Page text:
The gifts of sports stars don’t always translate on Saturday Night Live. Michael Jordan, for instance, is definitely not the Michael Jordan of comedy. In 2007, though, Will Forte unleashed a corker of a sports sketch unto the world, helping elevate Peyton Manning to the level of SNL all-star, along with athletes like George Foreman and Charles Barkley.
On the surface, the sketch in question is about a struggling basketball team, but what it’s truly about is zany, loose-limbed dance moves and a completely mood-inappropriate song. The premise doesn’t scan as very funny on paper–a coach musically rousing his team during halftime–but what works about it defies description. It’s the situational silliness of this particular song, and especially the body-undulation that comes along with it. How does a sketch whose success depends on two factors that have nothing to with the script even come together? When Co.Create recently talked with Forte about his career, we asked.
“It was that rare time when a sketch comes across exactly how you want it to,” the performer says. “Over my eight years there, there are probably five or six sketches that turned out even better than I had hoped for. I wrote that one with John Lutz, who’s on Seth Meyers’s show now, and was a writer at SNL. And he had found that song, “Casino Royale,” by Herb Albert. We’d just talked about writing something together and then he played that song and I said, ‘Oh, I’ve always had this idea of a coach who wants to motivate his team by playing them a stupid song. This would be perfect.’
So we wrote this sketch together and at the very end we were about to turn it in, and he said, “You know what, you should just dance during the song, just start dancing.” I said, “Oh yeah, that’s a good idea.” That dancing, it was almost just gonna be me just listening to the song the whole time.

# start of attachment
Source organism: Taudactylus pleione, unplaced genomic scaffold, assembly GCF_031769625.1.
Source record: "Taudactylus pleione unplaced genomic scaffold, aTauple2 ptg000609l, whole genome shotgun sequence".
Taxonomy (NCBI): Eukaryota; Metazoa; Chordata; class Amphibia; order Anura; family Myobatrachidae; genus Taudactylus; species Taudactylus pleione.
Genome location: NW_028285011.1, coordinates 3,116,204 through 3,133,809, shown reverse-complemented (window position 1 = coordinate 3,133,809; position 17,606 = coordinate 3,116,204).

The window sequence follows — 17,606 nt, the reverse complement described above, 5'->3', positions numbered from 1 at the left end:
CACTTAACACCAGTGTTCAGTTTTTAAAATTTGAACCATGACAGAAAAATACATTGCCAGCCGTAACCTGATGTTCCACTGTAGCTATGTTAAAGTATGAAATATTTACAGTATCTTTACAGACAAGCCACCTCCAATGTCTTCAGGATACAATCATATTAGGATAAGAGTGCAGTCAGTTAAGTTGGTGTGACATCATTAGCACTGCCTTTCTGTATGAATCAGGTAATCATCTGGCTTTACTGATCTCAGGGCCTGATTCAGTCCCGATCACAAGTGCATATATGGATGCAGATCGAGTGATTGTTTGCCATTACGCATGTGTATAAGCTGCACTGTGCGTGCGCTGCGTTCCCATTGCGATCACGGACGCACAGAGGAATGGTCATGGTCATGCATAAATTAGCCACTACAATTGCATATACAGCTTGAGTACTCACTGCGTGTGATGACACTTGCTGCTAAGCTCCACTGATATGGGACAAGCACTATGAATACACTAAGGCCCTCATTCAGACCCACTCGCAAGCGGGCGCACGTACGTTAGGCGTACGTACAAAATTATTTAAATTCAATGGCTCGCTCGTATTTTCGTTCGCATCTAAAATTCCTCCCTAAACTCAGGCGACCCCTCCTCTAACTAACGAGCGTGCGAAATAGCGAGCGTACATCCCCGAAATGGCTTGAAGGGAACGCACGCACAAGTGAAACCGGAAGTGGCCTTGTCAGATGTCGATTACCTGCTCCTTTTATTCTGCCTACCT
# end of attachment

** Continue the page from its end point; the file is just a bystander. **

There was no real planning. I mean there was a plan for how we got into it, and after the first little bit just slowly getting into the dancing. But everything else was just, let’s wing it and see what happens. I remember the same week during rehearsals, the dance was just kind of off a little bit. And then we did it in the dress rehearsal show and it just was okay, but it wasn’t exactly right. There were probably a lot of the same moves but Lorne said “Maybe less dancing in the live show.” But then when I got out there somehow I got locked in.”
“The version that aired was the best the sketch had ever gone,” Forte continues, “which is so exciting because a lot of times you’ll have that curse of a great dress rehearsal where you’ll do the sketch really, really well and in your head it kind of messes with you, because you’re like, ‘Oh, just do it like you just did it!’ And the good thing was I didn’t do it that well in dress rehearsal so I could only go up and for some reason, it just was going well and I ended up going longer than we did in the dress rehearsals. Looking back if I had to pick a favorite thing in my time there, that’s probably the one I would pick.”